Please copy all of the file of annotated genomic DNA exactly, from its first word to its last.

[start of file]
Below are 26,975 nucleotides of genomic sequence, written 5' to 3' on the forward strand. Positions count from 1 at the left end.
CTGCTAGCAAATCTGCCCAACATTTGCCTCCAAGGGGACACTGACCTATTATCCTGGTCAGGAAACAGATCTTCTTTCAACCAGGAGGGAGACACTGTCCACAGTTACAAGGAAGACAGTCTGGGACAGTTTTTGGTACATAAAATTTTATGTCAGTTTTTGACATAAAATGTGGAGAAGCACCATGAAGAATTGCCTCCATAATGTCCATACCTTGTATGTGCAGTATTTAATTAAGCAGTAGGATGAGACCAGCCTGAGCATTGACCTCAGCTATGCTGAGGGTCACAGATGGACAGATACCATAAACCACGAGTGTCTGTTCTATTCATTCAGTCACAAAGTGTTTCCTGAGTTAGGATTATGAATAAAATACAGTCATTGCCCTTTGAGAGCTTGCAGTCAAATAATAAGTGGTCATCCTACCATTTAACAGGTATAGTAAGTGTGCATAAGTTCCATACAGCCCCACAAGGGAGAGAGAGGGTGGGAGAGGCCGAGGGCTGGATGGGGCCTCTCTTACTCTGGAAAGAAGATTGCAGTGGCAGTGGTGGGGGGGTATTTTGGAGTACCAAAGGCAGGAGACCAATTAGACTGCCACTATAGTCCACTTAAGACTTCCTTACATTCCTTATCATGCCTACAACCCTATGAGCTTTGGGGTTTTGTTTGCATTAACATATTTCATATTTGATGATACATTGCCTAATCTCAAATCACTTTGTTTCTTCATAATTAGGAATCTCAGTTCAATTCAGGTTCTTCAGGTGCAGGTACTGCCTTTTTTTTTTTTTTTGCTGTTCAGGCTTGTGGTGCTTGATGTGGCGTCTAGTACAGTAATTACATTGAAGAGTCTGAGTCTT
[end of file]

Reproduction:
Below are 26,975 nucleotides of genomic sequence, written 5' to 3' on the forward strand. Positions count from 1 at the left end.
CTGCTAGCAAATCTGCCCAACATTTGCCTCCAAGGGGACACTGACCTATTATCCTGGTCAGGAAACAGATCTTCTTTCAACCAGGAGGGAGACACTGTCCACAGTTACAAGGAAGACAGTCTGGGACAGTTTTTGGTACATAAAATTTTATGTCAGTTTTTGACATAAAATGTGGAGAAGCACCATGAAGAATTGCCTCCATAATGTCCATACCTTGTATGTGCAGTATTTAATTAAGCAGTAGGATGAGACCAGCCTGAGCATTGACCTCAGCTATGCTGAGGGTCACAGATGGACAGATACCATAAACCACGAGTGTCTGTTCTATTCATTCAGTCACAAAGTGTTTCCTGAGTTAGGATTATGAATAAAATACAGTCATTGCCCTTTGAGAGCTTGCAGTCAAATAATAAGTGGTCATCCTACCATTTAACAGGTATAGTAAGTGTGCATAAGTTCCATACAGCCCCACAAGGGAGAGAGAGGGTGGGAGAGGCCGAGGGCTGGATGGGGCCTCTCTTACTCTGGAAAGAAGATTGCAGTGGCAGTGGTGGGGGGGTATTTTGGAGTACCAAAGGCAGGAGACCAATTAGACTGCCACTATAGTCCACTTAAGACTTCCTTACATTCCTTATCATGCCTACAACCCTATGAGCTTTGGGGTTTTGTTTGCATTAACATATTTCATATTTGATGATACATTGCCTAATCTCAAATCACTTTGTTTCTTCATAATTAGGAATCTCAGTTCAATTCAGGTTCTTCAGGTGCAGGTACTGCCTTTTTTTTTTTTTTTGCTGTTCAGGCTTGTGGTGCTTGATGTGGCGTCTAGTACAGTAATTACATTGAAGAGTCTGAGTCTT